Unlike Veronica Mars, to which this novel has so regularly been compared, Alice Gates is entirely unfamiliar with the investigatory lifestyle prior to Annie’s attack. The daughter of a minor, aging starlet and the head of publicity at Insignia Pictures, her life is that of an average, if privileged, teenager. With no-one to turn to and no-one to trust, however, Alice is forced to explore the circumstances surrounding her sister’s attack purely out of necessity and in doing so is capable and enterprising without ever straining credibility. McCoy strikes this familiar balance in every aspect of Alice’s personality. She is cynical without being alienating, prickly without being inaccessible, insightful without being pretentious, self-depracating without being dreary. In fact, it is often these very imperfections that make her all the more refreshing and captivating. Alice does not always do the ‘right’ thing. She can be cruel. She can be selfish. She makes mistakes. She trusts the wrong people. And that’s okay. As in life, sometimes there are no right choices or wrong choices but just a series of decisions that are neither straightforward nor easy to make. Much like the films on which this novel was patterned, McCoy creates a world painted in complicated shades of grey, asking some tough choices of her characters, and of society as a whole, in the process.
I used to dream about disappearing and leaving a mark on someone like the one Annie had left on me.
But Annie left her marks in different ways. She loved people; she took care of them. The only marks I left on people were the kind they regretted.
Of equal importance in the narrative is Alice’s elder sister, Annie Gates. Much to my pleasant surprise, Annie is just as well-developed as her sister, a fact that is all the more laudable given the character’s passivity and/or absence throughout the majority of the novel. Much of the information the reader gleans about Annie is derived second-hand through the use of flashbacks and Alice’s recollections but, quite remarkably, there is no ambivalence or ambiguity as to the nature of Annie’s character. This is undoubtedly a testament to the clarity and vision of the author, who accomplishes in a few sparse lines of dialogue and gestures what other authors are unable to accomplish with the breadth of an entire novel at their disposal. Having left the Gates home after a devastating incident for which her parents offered her no consolation or support, Annie was forced to leave behind the life of wealth and privilege she once knew and take a number of odd, part-time jobs in order to support herself. It is by no means an easy existence and is made all the more difficult when Annie unknowingly becomes embroiled in a murder mystery that will threaten her life and the lives of everyone she holds dear. Thankfully, McCoy’s attention to detail and character development does not begin and end here; Dead To Me‘s remaining cast of secondary characters are equally compelling. From the hard-boiled detective to the enigmatic femme fatale, the handsome, arrogant movie star to the simpering, obsequious hangers-on, McCoy touches upon a number of archetypes synonymous with the genre without ever succumbing to the clichés associated with the same.
For years, I’d been lied to about the biggest, most important thing in my life. And at that moment, the idea of being careful, of telling a watered-down version of the truth, felt uglier to me than a lie.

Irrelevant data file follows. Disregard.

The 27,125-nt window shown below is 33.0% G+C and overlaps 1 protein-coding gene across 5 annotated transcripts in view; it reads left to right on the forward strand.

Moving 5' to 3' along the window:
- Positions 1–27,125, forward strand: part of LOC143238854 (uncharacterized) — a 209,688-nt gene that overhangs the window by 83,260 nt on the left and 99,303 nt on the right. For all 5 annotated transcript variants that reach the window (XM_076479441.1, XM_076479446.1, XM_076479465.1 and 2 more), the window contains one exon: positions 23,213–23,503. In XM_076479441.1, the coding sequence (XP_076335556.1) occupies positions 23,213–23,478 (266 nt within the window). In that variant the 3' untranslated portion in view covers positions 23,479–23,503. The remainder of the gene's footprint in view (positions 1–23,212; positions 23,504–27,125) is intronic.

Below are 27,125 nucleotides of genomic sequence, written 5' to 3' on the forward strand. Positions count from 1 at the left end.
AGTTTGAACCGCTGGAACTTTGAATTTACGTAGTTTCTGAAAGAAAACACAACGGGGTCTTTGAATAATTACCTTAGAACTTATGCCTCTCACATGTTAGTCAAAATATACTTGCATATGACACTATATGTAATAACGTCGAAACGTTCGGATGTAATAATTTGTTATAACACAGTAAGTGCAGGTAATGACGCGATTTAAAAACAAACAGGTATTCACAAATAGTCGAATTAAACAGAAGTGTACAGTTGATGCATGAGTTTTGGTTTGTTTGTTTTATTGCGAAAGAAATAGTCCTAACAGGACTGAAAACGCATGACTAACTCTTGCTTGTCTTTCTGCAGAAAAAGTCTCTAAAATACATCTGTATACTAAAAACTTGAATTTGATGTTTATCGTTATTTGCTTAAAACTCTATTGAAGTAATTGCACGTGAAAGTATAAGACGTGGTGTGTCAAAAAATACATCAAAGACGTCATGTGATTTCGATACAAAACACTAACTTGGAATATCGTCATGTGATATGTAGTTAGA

The allure of McCoy’s chosen setting extends far beyond its novelty. From a booth at Musso & Frank to the seedy squalor of The Stratford Arms apartments, Dead To Me is an evocative and atmospheric dedication to an era long since passed but that continues to loom large in our collective memory. The author’s rendering of the period is delicate and understated, creating the ideal context to allow the ensuing events to occur without ever dominating the focus of the novel. In addition to its vivid setting, puzzle enthusiasts will delight in and be challenged by the codes and ciphers littered throughout the text. These ciphers are a significant aspect of Alice and Annie’s relationship and also play a crucial role in the resolution of the mystery that underscores the entire text, allowing the reader to feel as though they are active participants in its conclusion.
Some secrets are too big to bury, some things can’t be hidden, but a girl is just about the right size.
Move over Sam Spade – There’s a new detective in town! Set against the seductive, salacious and often unscrupulous backdrop of 1940’s Old Hollywood, Dead To Me is a credit to the young adult market, the historical fiction genre, and the noir films on which it was undoubtedly based. Author Mary McCoy’s debut is intelligent, thrilling and undeniably evocative with a bold, courageous heroine and a mystery that will have readers on the edge of their seats until the very last word. And if you’re ever looking for someone with whom to enthuse about this novel, you know where to find me. In fact, you can just whistle. And you know how to whistle, don’t you? You just put your lips together and blow.
Please Note: All quotations included in this review have been taken from an advanced reader copy and therefore might be subject to change.
Still not sure this is the right book for you? Why not listen to what some other bloggers had to say about it?
● Larissa @ YA Midnight Reads wrote “Despite my lack of connection with the main character, I would definitely recommend Dead To Me to those looking for a captivating film noir mystery with a Old Hollywood backdrop.” (Read the rest of the review Here!)